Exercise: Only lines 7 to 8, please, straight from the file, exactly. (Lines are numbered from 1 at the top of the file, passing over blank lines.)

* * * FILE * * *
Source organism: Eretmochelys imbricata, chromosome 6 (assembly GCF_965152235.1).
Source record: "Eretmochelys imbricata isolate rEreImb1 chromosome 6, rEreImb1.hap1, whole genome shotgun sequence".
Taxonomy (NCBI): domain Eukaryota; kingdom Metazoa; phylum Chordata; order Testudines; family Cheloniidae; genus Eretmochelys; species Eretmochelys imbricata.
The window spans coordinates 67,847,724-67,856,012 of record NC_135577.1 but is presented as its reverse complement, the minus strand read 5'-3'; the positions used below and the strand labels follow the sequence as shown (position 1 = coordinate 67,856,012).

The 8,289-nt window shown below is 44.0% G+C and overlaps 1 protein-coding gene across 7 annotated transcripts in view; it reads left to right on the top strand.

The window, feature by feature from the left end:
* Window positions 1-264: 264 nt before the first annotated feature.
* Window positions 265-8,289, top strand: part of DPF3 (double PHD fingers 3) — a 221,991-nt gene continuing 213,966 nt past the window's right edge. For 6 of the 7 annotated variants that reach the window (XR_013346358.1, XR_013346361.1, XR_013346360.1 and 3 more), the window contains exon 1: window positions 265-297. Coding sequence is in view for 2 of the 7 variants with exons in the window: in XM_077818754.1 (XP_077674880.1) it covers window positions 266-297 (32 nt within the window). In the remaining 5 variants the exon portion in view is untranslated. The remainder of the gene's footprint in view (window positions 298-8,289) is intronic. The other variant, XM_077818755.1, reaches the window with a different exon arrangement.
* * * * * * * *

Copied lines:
* Window positions 1-264: 264 nt before the first annotated feature.
* Window positions 265-8,289, top strand: part of DPF3 (double PHD fingers 3) — a 221,991-nt gene continuing 213,966 nt past the window's right edge. For 6 of the 7 annotated variants that reach the window (XR_013346358.1, XR_013346361.1, XR_013346360.1 and 3 more), the window contains exon 1: window positions 265-297. Coding sequence is in view for 2 of the 7 variants with exons in the window: in XM_077818754.1 (XP_077674880.1) it covers window positions 266-297 (32 nt within the window). In the remaining 5 variants the exon portion in view is untranslated. The remainder of the gene's footprint in view (window positions 298-8,289) is intronic. The other variant, XM_077818755.1, reaches the window with a different exon arrangement.